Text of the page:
The objects inferred through Vibhavas are more graceful than those inferred through Hethu. Similarly the Vachya (artha) expressed through Abhidha would not be as much graceful as those done through Anumithi. Dhwanykara says that an essential object when expressed otherwise than through its Vachaka Sabda emits fine colours. Inference (Anumithi) is the essence of Kavya. Students get the awareness of what and what not by this. Illusion remains real till the connection with it remains. Through a hole, the glow of a lamp or perhaps a diamond is perceived. Two persons run for it on the assumption that it is a diamond. Till the time they reach the spot, on the assumption that it is diamond, they enjoy the identity with it. The Bhrama experienced till the dawn of knowledge is joyful. Rasa is illusory, but it leads to the enjoyment of Ananda, and is therefore, acceptable, though practically illusive. In Kavya, this illusory aspect cannot be rejected.
This search after the truth or fallacy of Gamya and Gamaka (aim and effort) is futile. In Kavya matters, deliberations on truth or untruth behind Vachya, Vyangya and inference are without any benefit. It would remain a mere fantasy as in the case of other Sasthras. In ordinary life the inference of actual objects is done with the help of actual objects as Hethu. There they are intelligible, without any trace of Vyangya. No trace of a pleasurable enjoyment of Rathi is therefore found in them. This enjoyment is far more in Kavya when compared to ordinary life. The ornamentation with Vyangya would not help the enjoyment of Rathi etc (which is the Gamya). The Padartha (word and meaning) in Kavya is primarily of two types, Vachya and Gamya.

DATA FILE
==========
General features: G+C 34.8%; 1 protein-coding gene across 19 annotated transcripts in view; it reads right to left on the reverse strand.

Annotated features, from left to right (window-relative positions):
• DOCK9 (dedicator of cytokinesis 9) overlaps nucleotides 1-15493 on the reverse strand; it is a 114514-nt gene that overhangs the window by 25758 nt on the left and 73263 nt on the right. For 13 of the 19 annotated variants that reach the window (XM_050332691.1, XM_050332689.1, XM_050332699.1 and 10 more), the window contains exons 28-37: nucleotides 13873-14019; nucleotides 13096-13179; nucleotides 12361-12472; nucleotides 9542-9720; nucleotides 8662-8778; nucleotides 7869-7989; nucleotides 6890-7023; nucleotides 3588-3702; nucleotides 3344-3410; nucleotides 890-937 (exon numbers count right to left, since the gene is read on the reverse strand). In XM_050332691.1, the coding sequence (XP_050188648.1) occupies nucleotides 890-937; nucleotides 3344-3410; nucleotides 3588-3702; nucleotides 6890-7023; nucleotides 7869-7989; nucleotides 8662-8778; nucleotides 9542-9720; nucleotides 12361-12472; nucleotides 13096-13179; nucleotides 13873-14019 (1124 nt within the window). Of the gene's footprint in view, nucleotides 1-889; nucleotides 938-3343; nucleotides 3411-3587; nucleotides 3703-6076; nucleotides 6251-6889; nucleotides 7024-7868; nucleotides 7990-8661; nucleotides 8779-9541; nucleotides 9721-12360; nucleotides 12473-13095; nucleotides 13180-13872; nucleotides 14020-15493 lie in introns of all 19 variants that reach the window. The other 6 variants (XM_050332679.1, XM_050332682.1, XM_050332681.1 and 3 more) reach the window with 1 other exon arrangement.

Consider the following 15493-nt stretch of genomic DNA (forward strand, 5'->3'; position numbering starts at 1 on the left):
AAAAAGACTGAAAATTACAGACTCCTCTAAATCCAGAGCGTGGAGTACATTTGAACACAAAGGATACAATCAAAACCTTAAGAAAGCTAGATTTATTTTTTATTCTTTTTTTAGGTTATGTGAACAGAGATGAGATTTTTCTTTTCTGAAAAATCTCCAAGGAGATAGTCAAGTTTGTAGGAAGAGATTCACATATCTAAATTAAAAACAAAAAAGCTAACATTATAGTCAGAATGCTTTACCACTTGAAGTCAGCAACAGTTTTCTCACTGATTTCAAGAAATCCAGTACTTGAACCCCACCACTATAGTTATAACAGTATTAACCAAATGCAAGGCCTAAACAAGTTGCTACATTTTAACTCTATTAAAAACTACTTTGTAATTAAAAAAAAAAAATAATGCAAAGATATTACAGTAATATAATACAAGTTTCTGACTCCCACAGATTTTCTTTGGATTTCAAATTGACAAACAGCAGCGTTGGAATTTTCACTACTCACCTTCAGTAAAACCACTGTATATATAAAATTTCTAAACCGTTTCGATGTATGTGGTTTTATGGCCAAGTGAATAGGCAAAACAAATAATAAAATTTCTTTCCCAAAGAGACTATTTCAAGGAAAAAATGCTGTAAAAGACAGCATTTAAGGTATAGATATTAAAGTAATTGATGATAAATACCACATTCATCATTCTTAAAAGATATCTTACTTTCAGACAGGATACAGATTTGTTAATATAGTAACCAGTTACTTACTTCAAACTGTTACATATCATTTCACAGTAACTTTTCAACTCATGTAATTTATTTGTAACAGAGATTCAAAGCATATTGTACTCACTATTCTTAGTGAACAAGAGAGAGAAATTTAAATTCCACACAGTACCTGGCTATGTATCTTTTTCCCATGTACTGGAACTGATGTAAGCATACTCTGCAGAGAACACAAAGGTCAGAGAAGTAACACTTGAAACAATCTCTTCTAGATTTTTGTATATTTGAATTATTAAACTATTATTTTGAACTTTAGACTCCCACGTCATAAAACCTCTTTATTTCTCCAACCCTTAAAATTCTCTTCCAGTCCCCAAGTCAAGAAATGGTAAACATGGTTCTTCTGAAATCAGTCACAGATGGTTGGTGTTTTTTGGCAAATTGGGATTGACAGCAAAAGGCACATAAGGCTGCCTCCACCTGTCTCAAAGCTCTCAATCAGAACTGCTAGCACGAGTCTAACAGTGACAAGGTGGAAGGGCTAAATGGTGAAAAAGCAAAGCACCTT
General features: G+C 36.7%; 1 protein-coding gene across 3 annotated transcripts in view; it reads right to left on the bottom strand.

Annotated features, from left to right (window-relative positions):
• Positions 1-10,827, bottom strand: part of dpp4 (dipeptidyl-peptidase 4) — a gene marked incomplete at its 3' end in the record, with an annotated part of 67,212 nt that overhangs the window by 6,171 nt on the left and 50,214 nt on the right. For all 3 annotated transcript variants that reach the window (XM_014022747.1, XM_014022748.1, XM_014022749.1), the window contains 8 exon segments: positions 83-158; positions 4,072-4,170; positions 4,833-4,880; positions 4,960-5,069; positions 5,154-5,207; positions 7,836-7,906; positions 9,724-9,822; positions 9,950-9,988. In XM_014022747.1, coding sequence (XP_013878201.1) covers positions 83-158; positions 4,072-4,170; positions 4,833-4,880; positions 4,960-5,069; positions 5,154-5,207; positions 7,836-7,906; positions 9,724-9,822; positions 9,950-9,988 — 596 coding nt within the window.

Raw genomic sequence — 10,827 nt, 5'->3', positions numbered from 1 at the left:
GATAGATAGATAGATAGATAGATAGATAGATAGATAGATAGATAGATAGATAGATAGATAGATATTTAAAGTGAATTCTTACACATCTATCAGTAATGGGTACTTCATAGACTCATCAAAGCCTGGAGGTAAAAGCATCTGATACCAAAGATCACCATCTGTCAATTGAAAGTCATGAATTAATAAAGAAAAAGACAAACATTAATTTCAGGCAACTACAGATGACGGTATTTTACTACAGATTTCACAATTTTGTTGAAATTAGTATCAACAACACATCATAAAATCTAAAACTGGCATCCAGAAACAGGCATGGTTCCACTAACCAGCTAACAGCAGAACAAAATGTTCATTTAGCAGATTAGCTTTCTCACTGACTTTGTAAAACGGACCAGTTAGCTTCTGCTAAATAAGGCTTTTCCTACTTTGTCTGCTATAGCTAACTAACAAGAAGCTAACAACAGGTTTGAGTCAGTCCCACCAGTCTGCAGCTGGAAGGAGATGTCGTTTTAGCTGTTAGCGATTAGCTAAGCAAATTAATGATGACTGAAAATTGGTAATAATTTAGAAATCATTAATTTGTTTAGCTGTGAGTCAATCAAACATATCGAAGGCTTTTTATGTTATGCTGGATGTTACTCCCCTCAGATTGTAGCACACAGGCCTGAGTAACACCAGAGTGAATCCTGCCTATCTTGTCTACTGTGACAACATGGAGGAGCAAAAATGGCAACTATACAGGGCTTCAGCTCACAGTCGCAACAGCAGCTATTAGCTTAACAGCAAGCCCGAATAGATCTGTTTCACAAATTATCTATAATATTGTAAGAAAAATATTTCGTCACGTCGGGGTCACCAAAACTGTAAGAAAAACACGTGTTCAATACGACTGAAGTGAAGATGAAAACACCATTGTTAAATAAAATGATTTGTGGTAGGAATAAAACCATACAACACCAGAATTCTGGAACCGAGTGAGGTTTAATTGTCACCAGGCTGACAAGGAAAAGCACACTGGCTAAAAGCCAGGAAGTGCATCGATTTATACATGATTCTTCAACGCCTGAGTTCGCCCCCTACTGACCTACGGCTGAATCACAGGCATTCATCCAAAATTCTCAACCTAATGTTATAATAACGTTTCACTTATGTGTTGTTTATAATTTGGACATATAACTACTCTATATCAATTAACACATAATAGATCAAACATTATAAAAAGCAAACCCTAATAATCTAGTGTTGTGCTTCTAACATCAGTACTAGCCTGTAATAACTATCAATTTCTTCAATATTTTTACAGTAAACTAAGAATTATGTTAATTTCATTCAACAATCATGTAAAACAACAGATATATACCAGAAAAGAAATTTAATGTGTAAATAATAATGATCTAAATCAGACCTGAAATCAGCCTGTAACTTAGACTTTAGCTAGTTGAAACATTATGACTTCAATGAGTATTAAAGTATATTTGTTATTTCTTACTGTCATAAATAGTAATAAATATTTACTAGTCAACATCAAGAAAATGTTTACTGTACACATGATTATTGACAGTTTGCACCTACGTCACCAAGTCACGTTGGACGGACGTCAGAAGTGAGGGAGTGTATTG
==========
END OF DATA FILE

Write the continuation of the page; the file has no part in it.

The Guneekrithartha (secondary meaning) for Sabda is never possible, because its very formation is for Artha. "Water bag is for water."
Vakya is of one type only. A verb should be there.
Artha are of two types - Vachya and Anumeya. The Artha produced through Sabda is Vachya. This is the primary one. That which is signified by hearing is the Mukhyartha. When the significance is brought out with effort, it is Amukhya.
Anumeya/Artha and its divisions
Anumeyartha is that by the inference of which the Vachyartha is formed or any other meaning obtained by inference from the said Vachyartha. These are of three types - Vasthu, Alankara and Rasadi. Of these, the first two, namely Vasthu and Alankara would also be Vachya. The last Rasadi would be Anumeya only. (The Artha inferred by the Sabda would either be Sabdartha or Vakyartha). The meaning inferred from Pada would be Padartha, which may not contain the expressed Sadhyasadhana Bhava (purpose and its process). They are Vachya without parts (Niramsa) and not to be inferred.
Segmentation is attributed in the meanings expressed by Vakyas. Some segments would be imperative and a few inferential. Imperatives are of two types, some Sidha (achieved) and the other Sadhya (asidha - to be achieved). Sidha does not require description, and the other requires further elucidation. In the process of elucidation, the relation between Sadhya (what is to be known) and Sadhana (means adopted for it) becomes intelligible in the same manner the object and Alankara remains to be inferred. Also where the rasabhava also likewise to be inferred, the order of Gamya Gamaka Bhava also remains elusive. On the presumption that the inference of both is simultaneous, the Vyangya Vyanjaka aspect has been arrived. Actually these are only secondary, as these are neither real nor of primary importance. The prime factor is to create Chamathkara in the Sahridya.